Sept. 14, 2009
Arrowhead For Basketball Coaches
-Gene Steinmeyer, Northwest Head Women's Basketball Coach
Pittsburg State and Northwest Missouri State in Battle of Champions VIII, which took place this past weekend, is terrific for everyone. However, there are a few problems if you are a basketball coach.
I have been at all eight games. I have to admit, my favorite one was the first. It was one of the last games of the season and it was on a Thursday. Snow had hit earlier in the week and it was the perfect weather for a football game. Because it was a night game, the crowd seemed more electric than during any other game. A long day of tailgating could have something to do with all the excitement.
The atmosphere of a big game attended by more than 20,000 fans is addictive even to a basketball coach. There are a few things that cause basketball coaches some grief. Probably the biggest is that you don't want to run into your players. Any coach that believes their players wear halos 24 hours a day is getting ready for a big letdown. Here are my rules: don't ask where they will tailgate; when you see them, avoid eye contact and act like you don't see them; if all else fails, send your 9-year old son to check out the tailgate.
The same rules can apply to Bearcat Boosters who's names you just can't remember. However, the best way to deal with it is to have your wife close by. Michele, my wife, learned a long time ago if I don't remember someone important, interrupt and introduce yourself by saying, "High, I'm Michele, Stein's wife. Who are you?" That's a life saver unless Michele is mad at me and lets me hang out to dry.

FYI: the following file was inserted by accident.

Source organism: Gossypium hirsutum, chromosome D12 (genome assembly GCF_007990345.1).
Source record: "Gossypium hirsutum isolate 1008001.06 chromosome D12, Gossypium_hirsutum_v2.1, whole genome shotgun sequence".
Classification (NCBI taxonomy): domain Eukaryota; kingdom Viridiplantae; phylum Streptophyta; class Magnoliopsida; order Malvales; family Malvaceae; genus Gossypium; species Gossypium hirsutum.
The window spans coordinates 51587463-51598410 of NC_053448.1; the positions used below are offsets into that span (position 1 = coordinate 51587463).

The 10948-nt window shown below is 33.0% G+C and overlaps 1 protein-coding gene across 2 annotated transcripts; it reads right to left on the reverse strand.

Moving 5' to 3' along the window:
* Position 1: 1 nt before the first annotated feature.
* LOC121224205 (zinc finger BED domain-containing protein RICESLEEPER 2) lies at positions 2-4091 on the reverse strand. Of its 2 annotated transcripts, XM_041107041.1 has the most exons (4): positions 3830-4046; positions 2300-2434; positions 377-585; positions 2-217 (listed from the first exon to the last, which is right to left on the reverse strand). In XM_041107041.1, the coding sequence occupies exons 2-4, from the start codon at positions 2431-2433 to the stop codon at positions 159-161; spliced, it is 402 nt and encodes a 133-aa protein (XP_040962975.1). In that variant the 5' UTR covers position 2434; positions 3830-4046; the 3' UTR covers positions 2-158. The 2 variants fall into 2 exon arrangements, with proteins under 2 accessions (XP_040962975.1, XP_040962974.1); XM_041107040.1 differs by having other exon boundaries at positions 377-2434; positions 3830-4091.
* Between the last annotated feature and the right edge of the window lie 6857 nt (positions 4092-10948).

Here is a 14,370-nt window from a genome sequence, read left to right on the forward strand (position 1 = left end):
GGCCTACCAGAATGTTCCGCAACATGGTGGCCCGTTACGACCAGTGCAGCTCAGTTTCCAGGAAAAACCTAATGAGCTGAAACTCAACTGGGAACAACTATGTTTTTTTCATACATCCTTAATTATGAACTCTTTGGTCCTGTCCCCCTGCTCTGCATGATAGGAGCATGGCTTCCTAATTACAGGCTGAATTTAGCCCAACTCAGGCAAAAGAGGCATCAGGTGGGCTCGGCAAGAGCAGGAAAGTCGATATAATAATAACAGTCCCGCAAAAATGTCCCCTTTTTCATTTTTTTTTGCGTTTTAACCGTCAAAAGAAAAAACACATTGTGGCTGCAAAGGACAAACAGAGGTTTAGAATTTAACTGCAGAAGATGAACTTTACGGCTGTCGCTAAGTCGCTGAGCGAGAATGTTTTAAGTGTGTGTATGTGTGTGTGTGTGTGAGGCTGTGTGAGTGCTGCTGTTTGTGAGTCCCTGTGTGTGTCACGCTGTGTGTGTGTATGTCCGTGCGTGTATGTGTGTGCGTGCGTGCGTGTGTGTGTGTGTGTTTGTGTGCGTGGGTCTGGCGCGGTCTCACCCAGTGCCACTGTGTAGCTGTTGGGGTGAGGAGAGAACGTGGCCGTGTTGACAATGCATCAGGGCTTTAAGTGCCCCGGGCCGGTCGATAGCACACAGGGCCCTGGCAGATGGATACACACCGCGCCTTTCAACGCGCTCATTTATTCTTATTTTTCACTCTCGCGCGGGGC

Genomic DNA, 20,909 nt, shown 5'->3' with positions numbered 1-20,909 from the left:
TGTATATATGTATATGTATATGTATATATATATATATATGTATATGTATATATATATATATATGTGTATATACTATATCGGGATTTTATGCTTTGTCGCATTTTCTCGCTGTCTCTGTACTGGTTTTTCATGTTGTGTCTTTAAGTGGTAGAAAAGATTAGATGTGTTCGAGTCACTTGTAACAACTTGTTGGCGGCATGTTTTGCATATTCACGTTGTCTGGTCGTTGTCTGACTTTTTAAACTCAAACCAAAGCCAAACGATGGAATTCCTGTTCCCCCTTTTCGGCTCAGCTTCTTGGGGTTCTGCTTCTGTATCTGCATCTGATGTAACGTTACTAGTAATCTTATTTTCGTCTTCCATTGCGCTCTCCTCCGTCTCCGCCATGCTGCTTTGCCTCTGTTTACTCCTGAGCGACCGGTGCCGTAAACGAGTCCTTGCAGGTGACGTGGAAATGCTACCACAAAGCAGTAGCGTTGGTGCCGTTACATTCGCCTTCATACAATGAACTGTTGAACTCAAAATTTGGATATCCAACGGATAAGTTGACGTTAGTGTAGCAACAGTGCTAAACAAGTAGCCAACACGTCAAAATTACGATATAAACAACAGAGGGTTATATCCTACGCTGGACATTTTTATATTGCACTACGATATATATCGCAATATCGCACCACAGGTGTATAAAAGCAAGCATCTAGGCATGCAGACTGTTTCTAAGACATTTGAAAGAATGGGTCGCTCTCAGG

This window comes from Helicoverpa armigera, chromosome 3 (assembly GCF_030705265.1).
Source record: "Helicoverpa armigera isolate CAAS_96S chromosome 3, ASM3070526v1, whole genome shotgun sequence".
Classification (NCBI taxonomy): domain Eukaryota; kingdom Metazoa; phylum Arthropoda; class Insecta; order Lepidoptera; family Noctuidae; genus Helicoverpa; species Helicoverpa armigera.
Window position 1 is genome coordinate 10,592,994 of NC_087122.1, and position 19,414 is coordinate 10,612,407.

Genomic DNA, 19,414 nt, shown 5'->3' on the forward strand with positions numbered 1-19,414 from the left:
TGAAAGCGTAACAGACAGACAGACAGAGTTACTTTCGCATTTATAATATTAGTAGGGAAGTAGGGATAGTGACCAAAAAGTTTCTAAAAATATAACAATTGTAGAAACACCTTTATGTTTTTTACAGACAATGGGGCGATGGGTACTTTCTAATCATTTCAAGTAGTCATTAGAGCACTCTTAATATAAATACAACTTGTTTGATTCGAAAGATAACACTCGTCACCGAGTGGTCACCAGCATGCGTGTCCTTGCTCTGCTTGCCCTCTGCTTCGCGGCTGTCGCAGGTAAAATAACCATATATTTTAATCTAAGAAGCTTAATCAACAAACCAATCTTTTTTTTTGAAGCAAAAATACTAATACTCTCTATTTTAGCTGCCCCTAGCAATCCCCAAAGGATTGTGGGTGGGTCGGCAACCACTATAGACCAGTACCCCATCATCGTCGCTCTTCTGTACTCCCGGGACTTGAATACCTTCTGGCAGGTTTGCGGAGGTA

Something really important to rehearse before the Arrowhead game is the answer to, "How's your team going to be this year?" In truth, these boosters are just being polite. The quicker they can get rid of a women's basketball coach, the sooner they can resume their tailgate activities. So my answer is always, "Great! I heard one of them is dating your son" (or grandson, the neighbor's step-son, etc.). That will get the subject changed quickly.
Every other year, Northwest has the Chief's Pavilion for their pre-game festivities. Now, here's a place for basketball coaches to avoid. One year Morris White, the man in charge of athletic promotions, asked Steve Tappmeyer and I to address the standing room only crowd in the pavilion. I know for sure that I could have told an off-color joke about Bearcat Boosters and the only person listening that would have heard was Sam. I didn't do it, but I know Sam would have said, "Why did you say a bad word, Daddy?"
The game itself is great. We have beaten up on the Gorillas much more than they have stopped the Bearcats. The athletic department always provides coaches and their families with a spectator box loaded with concessions. However, the last problem I face comes after the celebration for another Northwest win.
You now have to make it back to your car. There's nothing like a bunch of winning college football fans harassing a bunch of losing college football fans. Now Sam always says to me, "Why are they saying all those bad words, Daddy?" I know if the truth be told, Sam now has a bunch of new words to tell his fourth grade friends. Sam will be the most popular kid at Horace Mann School on Monday. But teachers will ask, "where was his father?"
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